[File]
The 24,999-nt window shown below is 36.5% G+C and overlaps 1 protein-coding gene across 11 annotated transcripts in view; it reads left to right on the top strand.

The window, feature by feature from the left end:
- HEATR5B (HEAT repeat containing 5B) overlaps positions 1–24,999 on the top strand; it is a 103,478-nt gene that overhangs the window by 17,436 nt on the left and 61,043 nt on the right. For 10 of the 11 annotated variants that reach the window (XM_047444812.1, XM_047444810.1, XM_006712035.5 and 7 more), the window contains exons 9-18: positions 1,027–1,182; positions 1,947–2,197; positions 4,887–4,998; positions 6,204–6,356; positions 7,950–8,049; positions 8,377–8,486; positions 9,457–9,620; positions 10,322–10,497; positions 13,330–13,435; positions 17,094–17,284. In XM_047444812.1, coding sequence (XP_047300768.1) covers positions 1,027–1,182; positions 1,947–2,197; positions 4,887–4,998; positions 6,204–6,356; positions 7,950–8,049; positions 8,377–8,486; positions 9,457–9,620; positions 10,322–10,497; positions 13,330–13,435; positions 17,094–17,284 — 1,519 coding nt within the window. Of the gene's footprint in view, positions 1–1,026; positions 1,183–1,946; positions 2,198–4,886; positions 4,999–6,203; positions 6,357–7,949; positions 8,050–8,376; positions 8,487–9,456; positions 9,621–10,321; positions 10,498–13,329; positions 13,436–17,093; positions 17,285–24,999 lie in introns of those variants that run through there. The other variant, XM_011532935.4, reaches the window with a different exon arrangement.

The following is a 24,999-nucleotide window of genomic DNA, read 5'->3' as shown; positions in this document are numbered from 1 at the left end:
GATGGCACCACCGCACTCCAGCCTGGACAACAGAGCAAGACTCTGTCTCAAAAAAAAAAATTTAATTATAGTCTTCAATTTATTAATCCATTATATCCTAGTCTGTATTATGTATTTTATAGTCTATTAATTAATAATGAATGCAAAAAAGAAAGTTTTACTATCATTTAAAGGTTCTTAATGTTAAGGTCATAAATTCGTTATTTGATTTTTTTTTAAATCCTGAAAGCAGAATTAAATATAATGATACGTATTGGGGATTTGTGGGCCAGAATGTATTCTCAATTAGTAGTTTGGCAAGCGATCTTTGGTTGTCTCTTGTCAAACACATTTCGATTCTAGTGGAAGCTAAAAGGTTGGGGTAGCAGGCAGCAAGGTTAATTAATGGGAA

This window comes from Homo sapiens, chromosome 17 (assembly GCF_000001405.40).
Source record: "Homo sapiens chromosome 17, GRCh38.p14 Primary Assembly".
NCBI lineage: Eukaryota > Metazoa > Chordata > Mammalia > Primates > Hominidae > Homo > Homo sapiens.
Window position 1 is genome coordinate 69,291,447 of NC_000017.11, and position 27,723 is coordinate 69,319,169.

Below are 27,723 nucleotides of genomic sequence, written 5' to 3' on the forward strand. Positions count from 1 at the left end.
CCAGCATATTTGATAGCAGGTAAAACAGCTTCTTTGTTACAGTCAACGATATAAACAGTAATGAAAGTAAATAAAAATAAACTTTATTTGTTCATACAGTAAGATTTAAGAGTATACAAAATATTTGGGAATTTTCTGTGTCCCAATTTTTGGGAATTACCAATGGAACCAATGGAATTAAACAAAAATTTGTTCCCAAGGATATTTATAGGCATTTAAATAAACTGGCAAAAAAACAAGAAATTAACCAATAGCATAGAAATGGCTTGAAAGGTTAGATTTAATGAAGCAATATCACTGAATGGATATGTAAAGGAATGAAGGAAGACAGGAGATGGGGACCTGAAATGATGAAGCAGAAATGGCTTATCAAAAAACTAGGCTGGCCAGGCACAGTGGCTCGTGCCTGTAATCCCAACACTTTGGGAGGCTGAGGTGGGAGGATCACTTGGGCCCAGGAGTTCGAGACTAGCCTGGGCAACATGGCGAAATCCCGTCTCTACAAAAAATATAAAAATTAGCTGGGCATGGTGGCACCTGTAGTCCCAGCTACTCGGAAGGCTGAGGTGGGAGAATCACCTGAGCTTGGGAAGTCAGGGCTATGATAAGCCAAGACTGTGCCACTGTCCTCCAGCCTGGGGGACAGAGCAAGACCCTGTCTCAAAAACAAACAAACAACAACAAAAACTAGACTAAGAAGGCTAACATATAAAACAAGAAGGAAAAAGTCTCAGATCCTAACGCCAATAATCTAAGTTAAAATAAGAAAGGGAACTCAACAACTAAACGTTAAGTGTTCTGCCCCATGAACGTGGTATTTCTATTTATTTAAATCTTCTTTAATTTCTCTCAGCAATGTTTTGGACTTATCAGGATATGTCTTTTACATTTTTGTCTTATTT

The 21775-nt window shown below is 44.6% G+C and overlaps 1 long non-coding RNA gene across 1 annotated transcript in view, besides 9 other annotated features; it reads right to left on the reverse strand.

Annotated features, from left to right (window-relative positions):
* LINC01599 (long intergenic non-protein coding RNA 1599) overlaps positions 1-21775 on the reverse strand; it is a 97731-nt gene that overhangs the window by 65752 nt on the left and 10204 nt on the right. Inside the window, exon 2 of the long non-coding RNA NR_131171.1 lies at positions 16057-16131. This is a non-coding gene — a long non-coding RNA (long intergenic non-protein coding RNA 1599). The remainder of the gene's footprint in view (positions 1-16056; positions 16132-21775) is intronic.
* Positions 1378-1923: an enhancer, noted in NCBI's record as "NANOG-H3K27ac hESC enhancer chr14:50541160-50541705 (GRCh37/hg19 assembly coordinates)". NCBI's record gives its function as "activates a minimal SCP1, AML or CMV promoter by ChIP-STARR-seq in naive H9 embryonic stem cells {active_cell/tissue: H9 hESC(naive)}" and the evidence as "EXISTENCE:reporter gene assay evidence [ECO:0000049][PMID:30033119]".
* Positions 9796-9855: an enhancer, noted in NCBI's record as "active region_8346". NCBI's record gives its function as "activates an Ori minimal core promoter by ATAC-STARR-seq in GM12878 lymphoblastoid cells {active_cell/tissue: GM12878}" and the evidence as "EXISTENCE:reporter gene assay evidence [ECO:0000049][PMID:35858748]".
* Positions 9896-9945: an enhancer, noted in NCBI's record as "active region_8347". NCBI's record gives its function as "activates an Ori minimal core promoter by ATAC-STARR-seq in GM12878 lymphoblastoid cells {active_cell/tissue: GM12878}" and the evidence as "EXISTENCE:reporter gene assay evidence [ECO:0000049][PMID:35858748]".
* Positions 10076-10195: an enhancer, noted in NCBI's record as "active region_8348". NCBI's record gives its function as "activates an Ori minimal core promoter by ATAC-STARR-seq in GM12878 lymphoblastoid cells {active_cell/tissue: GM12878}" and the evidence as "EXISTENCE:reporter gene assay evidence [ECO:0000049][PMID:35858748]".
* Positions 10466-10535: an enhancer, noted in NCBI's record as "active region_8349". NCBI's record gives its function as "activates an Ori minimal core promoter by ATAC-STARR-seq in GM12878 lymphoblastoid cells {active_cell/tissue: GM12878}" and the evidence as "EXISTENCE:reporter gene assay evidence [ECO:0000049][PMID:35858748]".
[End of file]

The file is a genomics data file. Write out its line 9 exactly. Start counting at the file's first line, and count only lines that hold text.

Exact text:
Window position 1 is genome coordinate 69,291,447 of NC_000017.11, and position 27,723 is coordinate 69,319,169.